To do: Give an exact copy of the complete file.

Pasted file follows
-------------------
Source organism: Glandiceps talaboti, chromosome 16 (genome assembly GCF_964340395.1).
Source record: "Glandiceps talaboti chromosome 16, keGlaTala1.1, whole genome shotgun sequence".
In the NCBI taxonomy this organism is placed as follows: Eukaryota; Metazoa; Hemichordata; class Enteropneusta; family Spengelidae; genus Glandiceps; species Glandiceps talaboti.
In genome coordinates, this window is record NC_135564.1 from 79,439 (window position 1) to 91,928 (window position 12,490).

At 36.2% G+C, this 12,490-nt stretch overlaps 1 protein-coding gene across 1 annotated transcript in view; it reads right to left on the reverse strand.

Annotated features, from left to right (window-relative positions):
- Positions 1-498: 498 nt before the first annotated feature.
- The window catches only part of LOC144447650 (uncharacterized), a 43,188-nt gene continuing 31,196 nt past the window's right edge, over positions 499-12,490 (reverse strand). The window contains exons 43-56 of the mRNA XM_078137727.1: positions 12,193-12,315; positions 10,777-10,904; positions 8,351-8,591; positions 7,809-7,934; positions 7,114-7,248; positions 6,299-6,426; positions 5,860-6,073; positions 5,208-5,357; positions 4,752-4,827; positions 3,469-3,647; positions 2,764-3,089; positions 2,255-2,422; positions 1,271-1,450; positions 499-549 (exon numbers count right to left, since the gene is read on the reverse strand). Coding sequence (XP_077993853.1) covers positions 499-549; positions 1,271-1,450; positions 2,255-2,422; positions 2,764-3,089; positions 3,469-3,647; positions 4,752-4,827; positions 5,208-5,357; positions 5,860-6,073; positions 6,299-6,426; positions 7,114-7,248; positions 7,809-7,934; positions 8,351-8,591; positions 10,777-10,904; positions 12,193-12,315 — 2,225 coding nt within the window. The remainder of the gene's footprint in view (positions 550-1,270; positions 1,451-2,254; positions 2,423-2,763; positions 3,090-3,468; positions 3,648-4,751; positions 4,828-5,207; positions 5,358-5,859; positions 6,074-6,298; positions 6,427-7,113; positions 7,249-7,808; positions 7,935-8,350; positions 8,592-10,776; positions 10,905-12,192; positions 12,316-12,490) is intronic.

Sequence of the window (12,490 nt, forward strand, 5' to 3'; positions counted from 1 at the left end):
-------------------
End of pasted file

Source organism: Glandiceps talaboti, chromosome 16 (genome assembly GCF_964340395.1).
Source record: "Glandiceps talaboti chromosome 16, keGlaTala1.1, whole genome shotgun sequence".
In the NCBI taxonomy this organism is placed as follows: Eukaryota; Metazoa; Hemichordata; class Enteropneusta; family Spengelidae; genus Glandiceps; species Glandiceps talaboti.
In genome coordinates, this window is record NC_135564.1 from 79,439 (window position 1) to 91,928 (window position 12,490).

At 36.2% G+C, this 12,490-nt stretch overlaps 1 protein-coding gene across 1 annotated transcript in view; it reads right to left on the reverse strand.

Annotated features, from left to right (window-relative positions):
- Positions 1-498: 498 nt before the first annotated feature.
- The window catches only part of LOC144447650 (uncharacterized), a 43,188-nt gene continuing 31,196 nt past the window's right edge, over positions 499-12,490 (reverse strand). The window contains exons 43-56 of the mRNA XM_078137727.1: positions 12,193-12,315; positions 10,777-10,904; positions 8,351-8,591; positions 7,809-7,934; positions 7,114-7,248; positions 6,299-6,426; positions 5,860-6,073; positions 5,208-5,357; positions 4,752-4,827; positions 3,469-3,647; positions 2,764-3,089; positions 2,255-2,422; positions 1,271-1,450; positions 499-549 (exon numbers count right to left, since the gene is read on the reverse strand). Coding sequence (XP_077993853.1) covers positions 499-549; positions 1,271-1,450; positions 2,255-2,422; positions 2,764-3,089; positions 3,469-3,647; positions 4,752-4,827; positions 5,208-5,357; positions 5,860-6,073; positions 6,299-6,426; positions 7,114-7,248; positions 7,809-7,934; positions 8,351-8,591; positions 10,777-10,904; positions 12,193-12,315 — 2,225 coding nt within the window. The remainder of the gene's footprint in view (positions 550-1,270; positions 1,451-2,254; positions 2,423-2,763; positions 3,090-3,468; positions 3,648-4,751; positions 4,828-5,207; positions 5,358-5,859; positions 6,074-6,298; positions 6,427-7,113; positions 7,249-7,808; positions 7,935-8,350; positions 8,592-10,776; positions 10,905-12,192; positions 12,316-12,490) is intronic.

Sequence of the window (12,490 nt, forward strand, 5' to 3'; positions counted from 1 at the left end):